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Titolo:
Edaphic factors and the landscape-scale distributions of tropical rain forest trees
Autore:
Clark, DB; Palmer, MW; Clark, DA;
Indirizzi:
Univ Missouri, Dept Biol, St Louis, MO 63121 USA Univ Missouri St Louis MO USA 63121 ri, Dept Biol, St Louis, MO 63121 USA Oklahoma State Univ, Dept Bot, Stillwater, OK 74078 USA Oklahoma State Univ Stillwater OK USA 74078 Bot, Stillwater, OK 74078 USA
Titolo Testata:
ECOLOGY
fascicolo: 8, volume: 80, anno: 1999,
pagine: 2662 - 2675
SICI:
0012-9658(199912)80:8<2662:EFATLD>2.0.ZU;2-2
Fonte:
ISI
Lingua:
ENG
Soggetto:
ENVIRONMENT RELATIONSHIPS; SPECIES DISTRIBUTIONS; DIPTEROCARP FOREST; SOIL FERTILITY; PUERTO-RICO; COSTA-RICA; DIVERSITY; VEGETATION; COMMUNITY; GRADIENT;
Keywords:
Costa Rica; edaphic biases; edaphic gradients; landscape ecology; mesoscale landscape; randomized tests; topographic position effects; trees; tropical rain forest; tropical soils;
Tipo documento:
Article
Natura:
Periodico
Settore Disciplinare:
Agriculture,Biology & Environmental Sciences
Citazioni:
54
Recensione:
Indirizzi per estratti:
Indirizzo: Clark, DB La Selva Biol Stn, INTERLINK 341,POB 02-5635, Miami, FL 33102 USA La Selva Biol Stn INTERLINK 341,POB 02-5635 Miami FL USA 33102 A
Citazione:
D.B. Clark et al., "Edaphic factors and the landscape-scale distributions of tropical rain forest trees", ECOLOGY, 80(8), 1999, pp. 2662-2675

Abstract

Tropical rain forests have the highest tree diversity on earth. Nonrandom spatial distributions of these species in relation to edaphic factors couldbe one mechanism responsible for maintaining this diversity. We examined the prevalence of nonrandom distributions of trees and palms in relation to soil type and topographic position ("edaphic biases") over a mesoscale (573ha) old-growth tropical rain forest (TRF) landscape at the La Selva Biological Station, Costa Rica. All trees and palms greater than or equal to 10 cm diameter were measured and identified in 1170 circular 0.01-ha plots centered on an existing 50 x 100 m grid. Topographic position was classified for each plot, and slope and aspect were measured. Soil type data were taken from a previous study (Clark et al. 1998). A total of 5127 trees and palms were identified in 267 species. Detrended Correspondence Analysis and Canonical Correspondence Analysis showed that highly significant edaphic gradients were present, with swamp or highly fertile soils separated from the lessfertile, well-drained upland soils. Species composition remained significantly related to topographic position when soil type was controlled for. Themain florist ic gradients were still significant when flooded sites were excluded from the analyses. Randomization tests on a weighted preference index were used to examine the relations of individual species to soil types arid, within the dominant soil type, to topographic position. Of the 132 species with N greater than or equal to 5 individuals, 33 showed significant associations with soil type. Within the dominant soil type, 13 of 110 analyzable species were nonrandomly associated with one or more topographic positions. For a variety of seasons, including issues relating to sample size and adequate edaphic characterization of landscapes, we suggest that the similar to 30% of species shown to be edaphically biased in this study is an underestimate of the true degree of edaphically related distributional biases. To evaluate this hypothesis will require mesoscale vegetation sampling combined with quantitative soil analyses at the same scale in a range of tropical rain forests. If edaphic distributional biases are shown to be common, thissuggests that edaphically linked processes leading to differential recruitment are similarly common.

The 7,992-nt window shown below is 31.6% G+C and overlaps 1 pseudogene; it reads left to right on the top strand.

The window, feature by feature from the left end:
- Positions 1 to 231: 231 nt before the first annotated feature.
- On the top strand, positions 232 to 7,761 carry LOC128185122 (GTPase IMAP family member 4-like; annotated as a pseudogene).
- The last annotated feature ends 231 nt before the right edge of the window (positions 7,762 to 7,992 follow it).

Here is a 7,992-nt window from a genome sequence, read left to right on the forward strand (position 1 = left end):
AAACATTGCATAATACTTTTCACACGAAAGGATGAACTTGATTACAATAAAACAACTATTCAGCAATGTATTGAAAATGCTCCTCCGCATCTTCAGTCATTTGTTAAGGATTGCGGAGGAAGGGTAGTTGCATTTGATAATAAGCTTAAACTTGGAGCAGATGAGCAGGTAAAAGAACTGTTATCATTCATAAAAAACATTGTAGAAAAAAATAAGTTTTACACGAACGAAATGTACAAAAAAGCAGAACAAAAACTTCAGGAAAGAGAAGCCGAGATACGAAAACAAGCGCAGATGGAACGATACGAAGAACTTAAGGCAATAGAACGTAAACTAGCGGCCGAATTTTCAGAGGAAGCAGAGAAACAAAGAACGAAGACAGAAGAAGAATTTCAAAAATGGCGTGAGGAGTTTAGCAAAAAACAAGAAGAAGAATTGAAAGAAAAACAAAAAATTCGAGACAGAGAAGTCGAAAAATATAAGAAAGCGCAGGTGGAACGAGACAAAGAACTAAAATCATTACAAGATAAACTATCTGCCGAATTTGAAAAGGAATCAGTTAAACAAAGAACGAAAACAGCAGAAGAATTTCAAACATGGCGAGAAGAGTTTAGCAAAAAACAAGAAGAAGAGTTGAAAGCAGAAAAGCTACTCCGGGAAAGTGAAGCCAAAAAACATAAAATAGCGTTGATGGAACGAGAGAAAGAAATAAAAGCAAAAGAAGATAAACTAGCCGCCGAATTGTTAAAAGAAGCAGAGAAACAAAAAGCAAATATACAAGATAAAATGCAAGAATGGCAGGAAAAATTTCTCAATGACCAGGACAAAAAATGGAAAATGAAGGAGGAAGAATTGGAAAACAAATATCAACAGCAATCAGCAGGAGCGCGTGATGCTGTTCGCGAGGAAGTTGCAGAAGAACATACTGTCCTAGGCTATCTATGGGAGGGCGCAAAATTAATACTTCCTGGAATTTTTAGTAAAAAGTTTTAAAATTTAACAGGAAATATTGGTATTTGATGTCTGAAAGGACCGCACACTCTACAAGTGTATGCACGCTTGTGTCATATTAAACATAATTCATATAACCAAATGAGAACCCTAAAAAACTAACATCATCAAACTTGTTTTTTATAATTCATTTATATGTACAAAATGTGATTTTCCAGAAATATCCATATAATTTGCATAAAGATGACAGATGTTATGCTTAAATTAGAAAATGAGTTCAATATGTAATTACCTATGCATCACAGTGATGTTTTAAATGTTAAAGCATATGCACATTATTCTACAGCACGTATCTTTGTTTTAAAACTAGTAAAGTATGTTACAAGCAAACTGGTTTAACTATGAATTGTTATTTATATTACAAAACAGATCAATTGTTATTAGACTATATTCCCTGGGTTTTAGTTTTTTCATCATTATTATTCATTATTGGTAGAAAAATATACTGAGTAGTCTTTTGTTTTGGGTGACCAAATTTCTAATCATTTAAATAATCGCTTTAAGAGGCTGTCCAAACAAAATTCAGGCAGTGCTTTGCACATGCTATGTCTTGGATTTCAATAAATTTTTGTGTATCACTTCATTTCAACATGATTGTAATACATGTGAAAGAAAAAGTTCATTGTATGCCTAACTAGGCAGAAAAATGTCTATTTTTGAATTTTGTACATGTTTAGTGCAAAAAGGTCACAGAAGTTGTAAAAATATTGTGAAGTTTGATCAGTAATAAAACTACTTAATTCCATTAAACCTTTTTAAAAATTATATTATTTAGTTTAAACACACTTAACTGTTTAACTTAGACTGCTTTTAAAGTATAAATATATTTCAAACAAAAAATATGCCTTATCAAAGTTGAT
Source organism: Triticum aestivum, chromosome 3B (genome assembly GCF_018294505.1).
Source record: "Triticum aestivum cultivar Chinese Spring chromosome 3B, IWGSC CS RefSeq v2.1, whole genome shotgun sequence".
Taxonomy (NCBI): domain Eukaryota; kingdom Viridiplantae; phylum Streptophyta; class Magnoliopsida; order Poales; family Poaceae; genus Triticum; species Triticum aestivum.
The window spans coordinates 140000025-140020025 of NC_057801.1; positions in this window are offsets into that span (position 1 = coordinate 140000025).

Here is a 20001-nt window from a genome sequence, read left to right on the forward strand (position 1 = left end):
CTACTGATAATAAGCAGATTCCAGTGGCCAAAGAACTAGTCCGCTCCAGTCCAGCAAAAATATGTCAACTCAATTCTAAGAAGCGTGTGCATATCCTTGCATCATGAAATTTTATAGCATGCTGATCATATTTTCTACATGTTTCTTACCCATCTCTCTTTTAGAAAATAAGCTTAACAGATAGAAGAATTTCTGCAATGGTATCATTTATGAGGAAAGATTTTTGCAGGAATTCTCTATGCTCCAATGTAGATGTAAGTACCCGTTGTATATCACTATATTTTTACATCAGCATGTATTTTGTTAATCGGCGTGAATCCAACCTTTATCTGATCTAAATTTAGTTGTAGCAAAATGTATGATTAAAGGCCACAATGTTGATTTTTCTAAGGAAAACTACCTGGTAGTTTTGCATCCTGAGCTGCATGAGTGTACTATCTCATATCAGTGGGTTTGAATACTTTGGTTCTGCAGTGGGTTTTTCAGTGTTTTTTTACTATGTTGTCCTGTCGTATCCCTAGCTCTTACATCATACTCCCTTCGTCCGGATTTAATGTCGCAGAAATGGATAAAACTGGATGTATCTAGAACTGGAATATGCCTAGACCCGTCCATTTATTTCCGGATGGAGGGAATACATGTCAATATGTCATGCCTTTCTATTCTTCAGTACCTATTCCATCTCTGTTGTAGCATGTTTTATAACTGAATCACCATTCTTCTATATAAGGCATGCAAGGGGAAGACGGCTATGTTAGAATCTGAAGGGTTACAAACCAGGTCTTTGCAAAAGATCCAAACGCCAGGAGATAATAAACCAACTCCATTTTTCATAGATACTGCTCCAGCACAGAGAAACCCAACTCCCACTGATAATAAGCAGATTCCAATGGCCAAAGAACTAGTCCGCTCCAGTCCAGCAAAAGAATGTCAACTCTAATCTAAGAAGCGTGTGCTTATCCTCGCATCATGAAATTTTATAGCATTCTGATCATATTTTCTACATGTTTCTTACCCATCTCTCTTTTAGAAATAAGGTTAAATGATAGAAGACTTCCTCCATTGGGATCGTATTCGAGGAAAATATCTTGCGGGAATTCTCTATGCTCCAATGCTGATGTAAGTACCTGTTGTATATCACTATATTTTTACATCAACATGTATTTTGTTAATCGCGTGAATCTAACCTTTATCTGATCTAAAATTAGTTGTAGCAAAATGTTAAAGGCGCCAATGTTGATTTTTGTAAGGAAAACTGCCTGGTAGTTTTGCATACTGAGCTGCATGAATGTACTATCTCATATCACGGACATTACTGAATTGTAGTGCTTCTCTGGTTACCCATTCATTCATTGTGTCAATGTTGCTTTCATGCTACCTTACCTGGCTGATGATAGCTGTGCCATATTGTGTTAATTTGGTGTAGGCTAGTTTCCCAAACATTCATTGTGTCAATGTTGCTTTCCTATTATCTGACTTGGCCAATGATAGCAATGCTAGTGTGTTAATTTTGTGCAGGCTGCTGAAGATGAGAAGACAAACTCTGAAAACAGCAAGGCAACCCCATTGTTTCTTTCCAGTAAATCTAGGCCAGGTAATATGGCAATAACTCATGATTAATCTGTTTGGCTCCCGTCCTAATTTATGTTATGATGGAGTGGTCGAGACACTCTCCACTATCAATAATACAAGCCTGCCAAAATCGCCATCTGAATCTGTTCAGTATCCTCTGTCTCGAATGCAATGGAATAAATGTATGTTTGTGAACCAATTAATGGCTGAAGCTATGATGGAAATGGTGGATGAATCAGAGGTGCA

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Documento generato il 16/01/21 alle ore 08:13:17